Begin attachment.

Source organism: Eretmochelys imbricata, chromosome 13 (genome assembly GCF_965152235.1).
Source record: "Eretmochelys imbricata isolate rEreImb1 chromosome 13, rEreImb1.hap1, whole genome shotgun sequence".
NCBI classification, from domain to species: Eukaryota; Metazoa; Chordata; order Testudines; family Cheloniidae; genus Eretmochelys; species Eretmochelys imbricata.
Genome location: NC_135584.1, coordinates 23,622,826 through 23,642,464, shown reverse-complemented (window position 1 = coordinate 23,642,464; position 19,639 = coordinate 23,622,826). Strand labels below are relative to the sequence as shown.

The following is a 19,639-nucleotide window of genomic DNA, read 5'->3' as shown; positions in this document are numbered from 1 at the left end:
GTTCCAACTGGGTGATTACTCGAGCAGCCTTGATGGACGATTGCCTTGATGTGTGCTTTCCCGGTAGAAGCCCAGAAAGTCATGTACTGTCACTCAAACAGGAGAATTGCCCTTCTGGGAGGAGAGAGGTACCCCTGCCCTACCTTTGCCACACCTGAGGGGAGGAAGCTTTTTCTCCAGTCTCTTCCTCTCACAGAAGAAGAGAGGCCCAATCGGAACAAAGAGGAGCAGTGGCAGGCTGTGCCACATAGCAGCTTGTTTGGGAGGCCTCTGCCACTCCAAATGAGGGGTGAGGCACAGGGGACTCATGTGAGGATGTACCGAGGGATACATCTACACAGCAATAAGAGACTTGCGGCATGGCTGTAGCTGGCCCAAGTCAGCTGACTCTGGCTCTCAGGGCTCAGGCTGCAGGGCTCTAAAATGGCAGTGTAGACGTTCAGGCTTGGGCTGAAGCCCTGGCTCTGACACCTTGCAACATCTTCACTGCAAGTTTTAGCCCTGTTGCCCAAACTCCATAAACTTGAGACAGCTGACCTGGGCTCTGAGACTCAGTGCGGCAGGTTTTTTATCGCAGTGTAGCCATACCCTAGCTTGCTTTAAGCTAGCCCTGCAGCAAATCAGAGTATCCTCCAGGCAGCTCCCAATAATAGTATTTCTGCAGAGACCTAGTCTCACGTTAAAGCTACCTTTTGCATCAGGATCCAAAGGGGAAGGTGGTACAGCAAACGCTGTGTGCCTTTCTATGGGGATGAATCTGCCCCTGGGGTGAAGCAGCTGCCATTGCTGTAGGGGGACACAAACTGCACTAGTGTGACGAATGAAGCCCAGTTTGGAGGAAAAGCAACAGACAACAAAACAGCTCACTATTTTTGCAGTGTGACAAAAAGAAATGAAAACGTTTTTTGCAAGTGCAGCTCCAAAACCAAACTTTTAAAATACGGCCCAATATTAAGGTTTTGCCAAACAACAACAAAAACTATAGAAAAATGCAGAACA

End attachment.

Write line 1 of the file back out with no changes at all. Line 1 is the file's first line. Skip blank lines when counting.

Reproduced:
Source organism: Eretmochelys imbricata, chromosome 13 (genome assembly GCF_965152235.1).